Between Jewish Folklore and Mesopotamian mythology to even Christianity, the name Lilith is one that has made an appearance more than once — but who exactly is this mysterious female figure, and where did she come from? We’ll tell you.
In this article, we’re turning back the hands of time to uncover the story behind Lilith — aka the Queen of Hell. So if you’ve ever been interested in learning about this mysterious raven-haired demon, keep reading.
What Is the Definition of Lilith?
According to the Britannica Dictionary, Lilith refers to a female demonic figure of Jewish Folklore. In rabbinic legend, Lilith is Adam’s first wife but is later “banished” from the Garden of Eden and replaced by Eve, causing her to become an evil spirit. That said, this isn’t the only definition behind our word of the day — here are a few other meanings behind Lilith:
- According to the Old Testament, Lilith is an evil female spirit in Semitic legend, alleged to haunt deserted places and attack children.
- In European myth and legend, Lilith is a witch notorious in medieval demonology.
- According to some pagans, Lilith is a dark deity or feminine goddess.
- In ancient Semitic Folklore, Lilith is a female demon — or vampire — that lives in desolate places.
- Lilith is a female given name from Hebrew.
What Is the Origin of Lilith?
The history behind Lilith is a bit unclear, but her name and personality are believed to come from the class of Mesopotamian demons called lilû — feminine: lilītu — and the name is usually translated from the Akkadian word lilitu to “night monster,” “night bird,” “night demon,” “storm goddess,” or “female demon.”
Described as a raven-haired demon who preys on helpless infants and seduces unsuspecting men, Lilith’s name only appears once in the Hebrew bible. Over the years, however, Lilith has been cast as Adam’s rebellious first wife, the true love of Samael, the demon king, and more recently as a feminist icon.
That said, long before Lilith made her way in Judaism folklore and midrash, demons were haunting the nightmares of ancient Assyrians, Babylonians, and Sumerians.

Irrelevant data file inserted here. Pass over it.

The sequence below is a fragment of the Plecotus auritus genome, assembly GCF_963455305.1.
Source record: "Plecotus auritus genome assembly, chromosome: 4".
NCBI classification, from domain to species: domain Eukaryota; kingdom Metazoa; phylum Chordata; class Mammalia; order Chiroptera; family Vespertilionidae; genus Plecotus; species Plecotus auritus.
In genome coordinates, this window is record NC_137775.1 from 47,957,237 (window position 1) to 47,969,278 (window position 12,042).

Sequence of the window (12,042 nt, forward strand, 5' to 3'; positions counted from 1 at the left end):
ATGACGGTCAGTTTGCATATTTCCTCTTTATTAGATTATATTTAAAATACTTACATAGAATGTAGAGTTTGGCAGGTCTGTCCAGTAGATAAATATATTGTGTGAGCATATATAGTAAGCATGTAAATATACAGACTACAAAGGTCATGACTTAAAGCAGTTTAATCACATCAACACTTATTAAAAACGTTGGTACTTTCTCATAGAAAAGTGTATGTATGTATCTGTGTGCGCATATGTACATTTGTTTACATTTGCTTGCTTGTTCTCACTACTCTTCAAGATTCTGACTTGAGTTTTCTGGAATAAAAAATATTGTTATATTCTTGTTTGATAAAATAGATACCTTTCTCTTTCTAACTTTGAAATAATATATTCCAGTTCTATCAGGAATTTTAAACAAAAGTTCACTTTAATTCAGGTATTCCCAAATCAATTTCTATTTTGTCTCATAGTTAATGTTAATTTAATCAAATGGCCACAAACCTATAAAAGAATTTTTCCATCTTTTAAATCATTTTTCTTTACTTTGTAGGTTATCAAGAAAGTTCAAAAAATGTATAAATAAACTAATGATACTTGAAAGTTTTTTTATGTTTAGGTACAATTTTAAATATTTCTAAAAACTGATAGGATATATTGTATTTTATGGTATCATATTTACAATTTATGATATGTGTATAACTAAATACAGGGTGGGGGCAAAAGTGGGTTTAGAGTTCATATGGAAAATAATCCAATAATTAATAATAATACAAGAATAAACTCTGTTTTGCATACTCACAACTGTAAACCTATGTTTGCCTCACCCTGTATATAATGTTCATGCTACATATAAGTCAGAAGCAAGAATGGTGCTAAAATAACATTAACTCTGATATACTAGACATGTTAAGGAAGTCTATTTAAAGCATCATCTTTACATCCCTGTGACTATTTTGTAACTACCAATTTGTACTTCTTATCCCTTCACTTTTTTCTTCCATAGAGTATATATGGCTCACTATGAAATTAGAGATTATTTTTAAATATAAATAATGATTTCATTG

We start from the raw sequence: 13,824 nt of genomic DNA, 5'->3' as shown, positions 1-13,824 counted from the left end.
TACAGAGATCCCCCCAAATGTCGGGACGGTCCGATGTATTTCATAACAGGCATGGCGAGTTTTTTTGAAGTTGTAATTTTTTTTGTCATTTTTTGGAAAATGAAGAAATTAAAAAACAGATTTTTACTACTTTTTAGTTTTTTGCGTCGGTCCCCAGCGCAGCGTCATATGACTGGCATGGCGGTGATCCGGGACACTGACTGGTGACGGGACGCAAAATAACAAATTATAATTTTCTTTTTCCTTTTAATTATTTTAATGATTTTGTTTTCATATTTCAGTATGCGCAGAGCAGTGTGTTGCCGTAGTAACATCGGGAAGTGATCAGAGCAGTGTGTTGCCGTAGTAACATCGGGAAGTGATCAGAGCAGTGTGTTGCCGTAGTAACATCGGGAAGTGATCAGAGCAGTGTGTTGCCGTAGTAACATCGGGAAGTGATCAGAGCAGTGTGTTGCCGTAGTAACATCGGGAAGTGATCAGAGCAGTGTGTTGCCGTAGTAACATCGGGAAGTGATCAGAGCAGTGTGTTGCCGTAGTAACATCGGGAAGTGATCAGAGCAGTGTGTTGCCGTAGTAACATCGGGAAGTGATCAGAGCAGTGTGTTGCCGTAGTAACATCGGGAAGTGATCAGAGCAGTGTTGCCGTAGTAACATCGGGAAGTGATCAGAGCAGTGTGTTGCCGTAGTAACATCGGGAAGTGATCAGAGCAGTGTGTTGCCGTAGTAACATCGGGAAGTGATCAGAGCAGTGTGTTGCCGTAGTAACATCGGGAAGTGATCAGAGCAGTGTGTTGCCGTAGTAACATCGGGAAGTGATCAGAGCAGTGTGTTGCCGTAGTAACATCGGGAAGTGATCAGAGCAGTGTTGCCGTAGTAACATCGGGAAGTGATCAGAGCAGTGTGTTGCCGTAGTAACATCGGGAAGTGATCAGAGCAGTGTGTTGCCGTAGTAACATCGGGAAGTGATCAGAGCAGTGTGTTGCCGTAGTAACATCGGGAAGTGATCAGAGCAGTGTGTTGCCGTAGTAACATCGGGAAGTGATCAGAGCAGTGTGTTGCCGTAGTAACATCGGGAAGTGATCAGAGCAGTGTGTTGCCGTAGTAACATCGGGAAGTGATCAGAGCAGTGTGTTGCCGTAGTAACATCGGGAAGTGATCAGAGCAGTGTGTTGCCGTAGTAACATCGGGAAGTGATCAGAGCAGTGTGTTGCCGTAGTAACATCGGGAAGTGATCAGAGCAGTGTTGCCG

Male and female demons appeared in the Sumerian Epic of Gilgamesh, and the Mesopotamian goddess Lamashtu was a winged demon that tormented pregnant women, caused miscarriages, and stole nursing infants.
Despite her past, Lilith is commonly used today as a symbol of female power. Many feminists see the demonic goddess as not only the first woman but the first independent woman created.
What Is the Creation Story?
In Genesis 1, the first woman created alongside Adam wasn’t Eve but Lilith. Yup, it’s true — Lilith is believed to be the first wife of Adam.
According to some variants, Lilith was created on equal footing to Adam and wanted to have sex on top, insisting on her right to do so. Adam refused this and sent her away; however, in other versions of the story, Lilith was the one who abandoned Adam.
Lilith pronounced the name of God, flew up to Paradise, and went off to the Red Sea. God sent angels to bring her back to Adam and threatened that if she didn’t come along, she would lose a hundred of her children daily — but she preferred even that over returning to Adam.
In Genesis 2, however, God made Adam “from the dust of the earth” and then removed one of Adam’s ribs to create Eve. As for which version is actually true — the world may never know.
What Is the Black Moon Lilith?
According to astrology, the Black Moon Lilith — aka the dark moon — is the point along the moon’s orbit when it’s farthest from Earth. Unlike the planets in your birth chart, Lilith isn’t actually a material thing — it’s a point in space.
Connected to your inner shadow, Lilith is thought to represent the darkest parts of ourselves that we tend to repress or deny. On the other hand, Lilith can help us with the power and strength we need to embrace the worse sides of our character.
At its core, Lilith represents our unconscious desires and primal urges — it’s connected to our primordial instincts and basic sexual nature.
Is Lilith a Popular Baby Name?
In the United States, Lilith is not a very popular girl’s name, likely due to its Hebrew translation to “night monster.” Although considered rare, the name Lilith has been used occasionally among English speakers, but often as an elaboration of the ever-popular name Lily.
In addition to Lily, other names that are similar to Lilith include:
Note: In Babylonian, the girl’s name Lilith means “belonging to the night.”
In short, Lilith is a controversial figure within Jewish Folklore. Her name isn’t included in the creation story of the Torah, but she appears in a number of midrashic texts. Today, her symbolism, history, and literature are debated among Jewish scholars, feminists, and many other intellectuals.
In terms of astrology, on the other hand, Lilith refers to the “dark moon,” which is the point along the moon’s orbit when it’s farthest from Earth. She relates to your inner authority, sensuality, and sexuality.
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Lilith – definition of Lilith | The Free Dictionary
Lilith | Definition & Mythology | Britannica
Lilith definition and meaning | Collins English Dictionary